There are stories behind these things. But we will never know the stories. People owned the dishes. Used the toothbrushes. Loved the toys. Hated the medicine bottles. Now none of it has any meaning at all except for anthropologists and museum goers.

Those 19th century people let go of their things.

And now it is our time to let go...

For the record, (and for tax purposes) the list so far of things Goodwill has graciously allowed us to give them, in no particular order:

20 pillows
2 chairs
1 set of Polly Pockets
11 pictures
1 pitcher
3 jewelry boxes
13 scarves
2 sets curtains
3 child's purses
assorted stuffed animals
6 hats
1 sweat jacket
1 woman's coat
1 lamp shade
6 wicker baskets
1 small refrigerator
1 mirror
1 radio/cd player
18 candle holders
2 sugar bowls
1 harmonica
25 games
2 baseball mitts
2 guitars from Guitar Hero game
1 queen-sized comforter set
1 double sized comforter
1 double sized sheet set
1 area rug and rug pad
2 computer keyboards
assorted jewelry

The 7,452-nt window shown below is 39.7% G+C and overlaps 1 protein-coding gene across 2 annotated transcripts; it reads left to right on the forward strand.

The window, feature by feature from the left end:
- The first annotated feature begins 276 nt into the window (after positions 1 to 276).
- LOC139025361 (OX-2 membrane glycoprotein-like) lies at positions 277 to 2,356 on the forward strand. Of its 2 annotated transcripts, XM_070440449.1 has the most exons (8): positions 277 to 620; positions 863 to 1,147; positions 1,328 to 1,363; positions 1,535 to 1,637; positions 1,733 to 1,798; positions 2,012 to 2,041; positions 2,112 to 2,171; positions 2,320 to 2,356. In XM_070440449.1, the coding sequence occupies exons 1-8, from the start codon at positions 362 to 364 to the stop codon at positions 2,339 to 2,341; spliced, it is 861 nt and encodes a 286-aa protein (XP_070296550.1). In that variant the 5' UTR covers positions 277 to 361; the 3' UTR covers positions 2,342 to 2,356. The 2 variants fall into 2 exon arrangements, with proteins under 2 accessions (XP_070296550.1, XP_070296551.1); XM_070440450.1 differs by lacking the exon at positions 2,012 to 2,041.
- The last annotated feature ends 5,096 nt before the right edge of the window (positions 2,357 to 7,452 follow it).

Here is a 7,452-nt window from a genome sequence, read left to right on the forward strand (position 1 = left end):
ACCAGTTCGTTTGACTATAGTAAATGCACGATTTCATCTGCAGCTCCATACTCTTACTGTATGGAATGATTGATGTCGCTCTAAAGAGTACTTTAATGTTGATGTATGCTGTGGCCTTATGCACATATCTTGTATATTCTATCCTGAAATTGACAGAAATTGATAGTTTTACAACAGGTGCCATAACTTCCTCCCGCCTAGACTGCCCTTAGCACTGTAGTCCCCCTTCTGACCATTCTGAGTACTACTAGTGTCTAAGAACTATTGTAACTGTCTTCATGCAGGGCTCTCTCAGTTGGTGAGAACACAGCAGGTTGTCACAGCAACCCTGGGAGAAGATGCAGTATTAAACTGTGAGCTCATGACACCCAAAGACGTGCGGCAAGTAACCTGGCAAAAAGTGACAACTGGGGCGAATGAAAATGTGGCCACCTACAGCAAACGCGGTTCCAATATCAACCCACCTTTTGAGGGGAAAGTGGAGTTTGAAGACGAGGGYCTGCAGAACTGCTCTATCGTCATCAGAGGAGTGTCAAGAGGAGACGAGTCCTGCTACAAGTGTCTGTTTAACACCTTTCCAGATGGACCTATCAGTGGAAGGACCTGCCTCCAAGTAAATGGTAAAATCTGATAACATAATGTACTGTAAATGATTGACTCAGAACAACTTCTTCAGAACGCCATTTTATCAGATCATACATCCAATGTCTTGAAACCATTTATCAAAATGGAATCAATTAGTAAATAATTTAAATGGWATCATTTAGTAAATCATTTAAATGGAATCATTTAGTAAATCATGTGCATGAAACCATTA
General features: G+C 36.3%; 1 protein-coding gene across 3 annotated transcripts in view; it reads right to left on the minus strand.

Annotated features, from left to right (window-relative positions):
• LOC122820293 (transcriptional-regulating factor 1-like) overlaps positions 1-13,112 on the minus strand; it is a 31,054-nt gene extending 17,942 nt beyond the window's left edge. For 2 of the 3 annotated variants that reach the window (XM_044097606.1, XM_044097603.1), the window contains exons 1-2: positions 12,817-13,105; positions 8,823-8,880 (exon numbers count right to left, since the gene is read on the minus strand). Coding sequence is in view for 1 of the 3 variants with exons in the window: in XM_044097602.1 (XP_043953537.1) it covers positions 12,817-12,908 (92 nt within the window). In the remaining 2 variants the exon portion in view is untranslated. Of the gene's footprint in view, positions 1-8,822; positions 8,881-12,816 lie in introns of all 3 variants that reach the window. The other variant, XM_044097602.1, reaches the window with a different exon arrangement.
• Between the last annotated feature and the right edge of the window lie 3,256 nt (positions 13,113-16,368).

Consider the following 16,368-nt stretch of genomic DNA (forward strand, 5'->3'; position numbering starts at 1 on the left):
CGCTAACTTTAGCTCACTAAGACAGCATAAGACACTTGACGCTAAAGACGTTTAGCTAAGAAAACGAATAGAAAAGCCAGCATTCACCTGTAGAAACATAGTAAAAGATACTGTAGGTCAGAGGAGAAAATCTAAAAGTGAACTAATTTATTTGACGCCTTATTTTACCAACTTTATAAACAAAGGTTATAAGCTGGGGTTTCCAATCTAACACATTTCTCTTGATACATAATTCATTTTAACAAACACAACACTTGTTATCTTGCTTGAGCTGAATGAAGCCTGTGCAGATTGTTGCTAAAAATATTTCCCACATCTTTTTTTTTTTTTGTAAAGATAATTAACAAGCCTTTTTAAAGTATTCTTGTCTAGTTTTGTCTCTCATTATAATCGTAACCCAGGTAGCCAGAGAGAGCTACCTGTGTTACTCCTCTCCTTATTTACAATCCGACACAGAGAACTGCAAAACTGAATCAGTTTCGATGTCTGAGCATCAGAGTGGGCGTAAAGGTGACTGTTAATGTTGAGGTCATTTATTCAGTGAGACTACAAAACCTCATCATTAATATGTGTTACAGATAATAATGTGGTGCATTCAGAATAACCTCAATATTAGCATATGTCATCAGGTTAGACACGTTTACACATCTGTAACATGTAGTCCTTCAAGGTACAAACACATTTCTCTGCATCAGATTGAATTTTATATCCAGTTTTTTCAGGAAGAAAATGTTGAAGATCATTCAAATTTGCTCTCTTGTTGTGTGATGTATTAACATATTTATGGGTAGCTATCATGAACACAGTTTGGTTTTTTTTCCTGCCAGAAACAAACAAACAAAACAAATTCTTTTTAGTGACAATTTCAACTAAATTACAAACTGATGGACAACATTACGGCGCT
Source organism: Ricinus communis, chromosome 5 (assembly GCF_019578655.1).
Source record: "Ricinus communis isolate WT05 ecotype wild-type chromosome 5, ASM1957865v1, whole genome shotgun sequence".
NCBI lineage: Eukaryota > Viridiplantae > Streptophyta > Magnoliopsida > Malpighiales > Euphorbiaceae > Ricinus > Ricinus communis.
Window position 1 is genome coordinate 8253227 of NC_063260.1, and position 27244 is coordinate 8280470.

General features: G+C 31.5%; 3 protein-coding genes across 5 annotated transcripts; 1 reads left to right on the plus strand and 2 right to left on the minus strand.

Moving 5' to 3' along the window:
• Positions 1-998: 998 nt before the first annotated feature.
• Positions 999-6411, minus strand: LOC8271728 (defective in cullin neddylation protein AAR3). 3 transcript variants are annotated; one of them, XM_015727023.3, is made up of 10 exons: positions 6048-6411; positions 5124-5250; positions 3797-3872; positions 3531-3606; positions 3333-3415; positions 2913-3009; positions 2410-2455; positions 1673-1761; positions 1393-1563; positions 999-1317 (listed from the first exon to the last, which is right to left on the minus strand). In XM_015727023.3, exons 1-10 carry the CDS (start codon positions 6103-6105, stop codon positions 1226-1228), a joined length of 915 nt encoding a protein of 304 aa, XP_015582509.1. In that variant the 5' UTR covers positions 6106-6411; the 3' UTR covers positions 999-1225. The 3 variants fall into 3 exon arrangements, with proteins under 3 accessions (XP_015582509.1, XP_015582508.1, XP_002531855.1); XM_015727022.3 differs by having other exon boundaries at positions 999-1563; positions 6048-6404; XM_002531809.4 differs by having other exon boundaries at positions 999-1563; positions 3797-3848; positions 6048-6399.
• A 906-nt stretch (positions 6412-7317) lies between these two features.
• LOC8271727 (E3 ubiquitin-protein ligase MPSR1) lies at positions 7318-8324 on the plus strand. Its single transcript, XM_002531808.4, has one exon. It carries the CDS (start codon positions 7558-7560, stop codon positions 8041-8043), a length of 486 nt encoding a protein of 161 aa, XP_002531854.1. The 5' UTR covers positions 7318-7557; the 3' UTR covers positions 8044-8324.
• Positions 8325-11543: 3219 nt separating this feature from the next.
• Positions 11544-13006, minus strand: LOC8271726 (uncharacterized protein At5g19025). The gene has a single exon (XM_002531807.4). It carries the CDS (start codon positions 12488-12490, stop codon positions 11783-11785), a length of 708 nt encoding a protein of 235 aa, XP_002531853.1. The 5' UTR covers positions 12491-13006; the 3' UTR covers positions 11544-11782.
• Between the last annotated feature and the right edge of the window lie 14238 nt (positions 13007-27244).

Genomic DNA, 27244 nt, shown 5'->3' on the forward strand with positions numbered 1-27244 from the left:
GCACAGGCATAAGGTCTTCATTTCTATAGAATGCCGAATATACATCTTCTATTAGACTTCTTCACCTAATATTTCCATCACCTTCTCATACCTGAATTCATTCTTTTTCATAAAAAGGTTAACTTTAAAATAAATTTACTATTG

2 computer desks
3 hand towels
5 wash cloths
5 T-shirts
25 teen shirts
4 blouses
9 sweaters
1 dog sweater
2 dresses
1 pajamas
2 dolls
12 mugs
1 jump rope
1 TV stand
1 coffee table
1 tape recorder
1 pair of jeans
1 wine container
1 table runner
1 pair ski pants
1 tea towel
1 beer mug
8 pants
2 art supply sets
10 pairs of shorts
1 Barbie
104 books
9 candles
1 bowl of beaded fruit
2 watches
1 baseball hat
1 backpack
3 piano books
2 wallets
5 bracelets
3 headbands
4 canvas bags
1 bikini
5 pairs of socks
1 keychain
2 watches
2 calculators
14 knick knacks
12 puzzles
1 ten-foot computer cord
1 wooden plate
1 glass cheese plate
1 glass plate
2 trays
2 end tables
1 cd holder
1 electric mattress pad
1 shin splint
1 Vera Bradley bag
1 filing cabinet
1 sofa table
2 lamps
1 stapler
3 bathroom rugs
2 easter egg trees
1 baseball bat
1 baseball glove
1 deviled egg tray
1 rain poncho
12 pairs of shoes
5 videos
1 nightlight
2 soap dispensers